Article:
Insight of Literary Features and Techniques
The power of a king, despite his moral integrity, will always prove to be outside his abilities of self-control. That is one of the main themes found within 2 Samuel 12. David, who had been blessed with all of the powers of a king, backed and fully supported by God, found himself facing a personal crisis which can only be attributed to his own moral failure. However, it is through King David's trial that the narrative highlights the grace of God, His redemptive power, and the ultimate desire of God to forgive humanity despite our desire to rebel against the word of the Lord.
The opening parable of this chapter tells of two men from the same ...view middle of the document...
As David realizes that this message from Nathan is directly from God, he repents, but only after a very serious judgment is pronounced by God through Nathan. The plot of this story seems to peek as David realizes his sin, while the tension and escalation is punctuated by God's judgment of David. David will lose his son, who was born out of wedlock and in direct defiance of God. David does mourn, pray, and seek God to take this judgment from him, but as God promised, David's son dies. This judgment by God must be fulfilled, it is the cost of David's sin. David, a mighty king, much like the rich man in the parable, is now faced with the sorrow of the poor man, a realization that he must remain humble and reliant on God.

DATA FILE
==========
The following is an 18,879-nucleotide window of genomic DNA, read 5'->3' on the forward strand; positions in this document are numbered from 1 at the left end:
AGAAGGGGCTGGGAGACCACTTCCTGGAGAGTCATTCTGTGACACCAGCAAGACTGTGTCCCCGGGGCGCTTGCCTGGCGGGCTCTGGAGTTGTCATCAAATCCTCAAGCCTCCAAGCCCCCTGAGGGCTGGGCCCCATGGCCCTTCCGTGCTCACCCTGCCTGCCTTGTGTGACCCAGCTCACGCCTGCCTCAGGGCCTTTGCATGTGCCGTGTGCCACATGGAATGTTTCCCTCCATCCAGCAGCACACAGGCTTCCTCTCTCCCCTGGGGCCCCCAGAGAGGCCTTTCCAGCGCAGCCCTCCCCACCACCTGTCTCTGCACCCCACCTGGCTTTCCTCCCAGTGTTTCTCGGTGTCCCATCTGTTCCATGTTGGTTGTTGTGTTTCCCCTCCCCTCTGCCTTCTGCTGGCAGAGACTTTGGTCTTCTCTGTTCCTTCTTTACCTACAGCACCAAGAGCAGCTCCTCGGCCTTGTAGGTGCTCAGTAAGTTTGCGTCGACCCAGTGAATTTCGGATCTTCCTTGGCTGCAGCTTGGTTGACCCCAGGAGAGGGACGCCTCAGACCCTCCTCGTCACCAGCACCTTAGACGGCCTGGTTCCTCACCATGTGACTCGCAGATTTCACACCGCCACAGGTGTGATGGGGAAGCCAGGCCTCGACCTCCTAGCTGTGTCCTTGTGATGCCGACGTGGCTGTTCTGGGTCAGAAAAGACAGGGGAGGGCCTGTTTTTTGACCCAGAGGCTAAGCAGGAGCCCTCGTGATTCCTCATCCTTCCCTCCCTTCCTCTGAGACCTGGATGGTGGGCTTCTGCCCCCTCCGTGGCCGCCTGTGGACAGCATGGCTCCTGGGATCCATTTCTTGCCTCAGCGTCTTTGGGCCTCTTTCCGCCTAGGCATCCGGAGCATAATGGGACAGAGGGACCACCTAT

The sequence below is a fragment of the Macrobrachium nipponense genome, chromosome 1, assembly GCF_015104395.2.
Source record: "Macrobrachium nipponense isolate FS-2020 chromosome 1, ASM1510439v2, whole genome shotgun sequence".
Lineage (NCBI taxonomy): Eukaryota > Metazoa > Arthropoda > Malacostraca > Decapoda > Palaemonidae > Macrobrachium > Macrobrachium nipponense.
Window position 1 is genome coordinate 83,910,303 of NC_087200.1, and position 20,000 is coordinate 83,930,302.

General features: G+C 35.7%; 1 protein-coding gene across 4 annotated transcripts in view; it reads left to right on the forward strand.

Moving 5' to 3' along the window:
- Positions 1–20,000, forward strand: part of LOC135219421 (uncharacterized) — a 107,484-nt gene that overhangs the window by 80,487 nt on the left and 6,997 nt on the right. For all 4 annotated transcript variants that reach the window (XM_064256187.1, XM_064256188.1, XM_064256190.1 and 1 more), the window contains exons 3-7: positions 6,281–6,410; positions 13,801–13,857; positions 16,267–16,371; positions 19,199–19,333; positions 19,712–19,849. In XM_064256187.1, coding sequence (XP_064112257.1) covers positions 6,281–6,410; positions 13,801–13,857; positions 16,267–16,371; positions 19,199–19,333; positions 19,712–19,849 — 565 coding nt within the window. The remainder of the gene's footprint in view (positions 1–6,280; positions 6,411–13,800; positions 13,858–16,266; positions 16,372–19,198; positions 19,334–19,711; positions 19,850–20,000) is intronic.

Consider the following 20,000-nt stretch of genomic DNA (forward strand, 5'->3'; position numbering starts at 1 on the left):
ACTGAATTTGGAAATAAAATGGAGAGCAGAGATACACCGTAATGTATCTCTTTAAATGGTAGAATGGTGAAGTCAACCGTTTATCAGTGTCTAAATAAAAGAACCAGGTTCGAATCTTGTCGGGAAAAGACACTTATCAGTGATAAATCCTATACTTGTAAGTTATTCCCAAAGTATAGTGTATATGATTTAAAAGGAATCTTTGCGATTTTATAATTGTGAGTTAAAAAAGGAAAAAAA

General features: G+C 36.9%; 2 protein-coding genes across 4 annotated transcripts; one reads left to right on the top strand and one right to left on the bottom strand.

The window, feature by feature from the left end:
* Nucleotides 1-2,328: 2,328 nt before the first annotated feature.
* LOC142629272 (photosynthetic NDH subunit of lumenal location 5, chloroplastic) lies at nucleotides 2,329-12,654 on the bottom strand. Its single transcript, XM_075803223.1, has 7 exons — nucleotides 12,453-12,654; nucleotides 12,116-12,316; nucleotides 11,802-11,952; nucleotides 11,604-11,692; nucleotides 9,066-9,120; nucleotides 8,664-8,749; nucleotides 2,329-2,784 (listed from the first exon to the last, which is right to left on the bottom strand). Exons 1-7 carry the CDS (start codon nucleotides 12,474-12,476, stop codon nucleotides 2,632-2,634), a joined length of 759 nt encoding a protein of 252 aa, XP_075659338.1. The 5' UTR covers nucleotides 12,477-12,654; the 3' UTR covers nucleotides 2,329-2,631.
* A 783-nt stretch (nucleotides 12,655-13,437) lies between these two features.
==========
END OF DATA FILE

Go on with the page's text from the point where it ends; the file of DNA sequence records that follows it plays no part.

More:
The prayer of David to God is similar to that of Jesus in the garden. As David prays for God's judgment to pass from him, Jesus prays for the judgment of God to pass (Luke 22:39). A contrast between David and Jesus, David loses a son for the sin he had committed, while God loses His son on earth for the sins of humanity.
The character of David, as seen through the eyes of the narrator, is a man favored by God, who forgets God's promises, and was humbled and forgiven by God. A mighty king, the rich man, who thought too highly of himself but ultimately realized and repented for his sins.
Soon after David's son passes, his wife, Bathsheba, becomes pregnant with Solomon. The birth of Solomon brings a resolution to this story, a promise that God will continue to bless the line of David and that David's actions of repentance and corrected behavior was accepted by God. The favor of God was still with David and, as the Bible tells, Solomon was loved by God (2 Samuel 12:24,25).
One common interpretive issue with this text is the idea that we must all show true repentance for our sins. While this is true, it is not the essence of this story. Eugene Peterson highlights this issue in his book "First and Second Samuel" when he writes "One of the frequent misunderstandings of the biblical story by outsiders is that a confession of sin is a groveling admission that I am a terrible person, a tactic sometimes described as "beating yourself up."
The real reason for the story found in 2 Samuel 12 is not about the human condition in relation to sin, it's about the human condition in relation to God. Reading this story topically could lead a person to that simple conclusion, but below the surface of this text is the story of humanity. It is the story of humanities ability to forget about God when blessed, to sin when it is convenient and to cast judgment upon others who do the same.
My solution to the interpretive issue is to look at the narratives literary devices. Things such as the repetition of key words, the contrast with sin and redemption, and the character flaws found in the parable story and in David's own life. These literary devices bring the real issue to the surface, they also bring us the...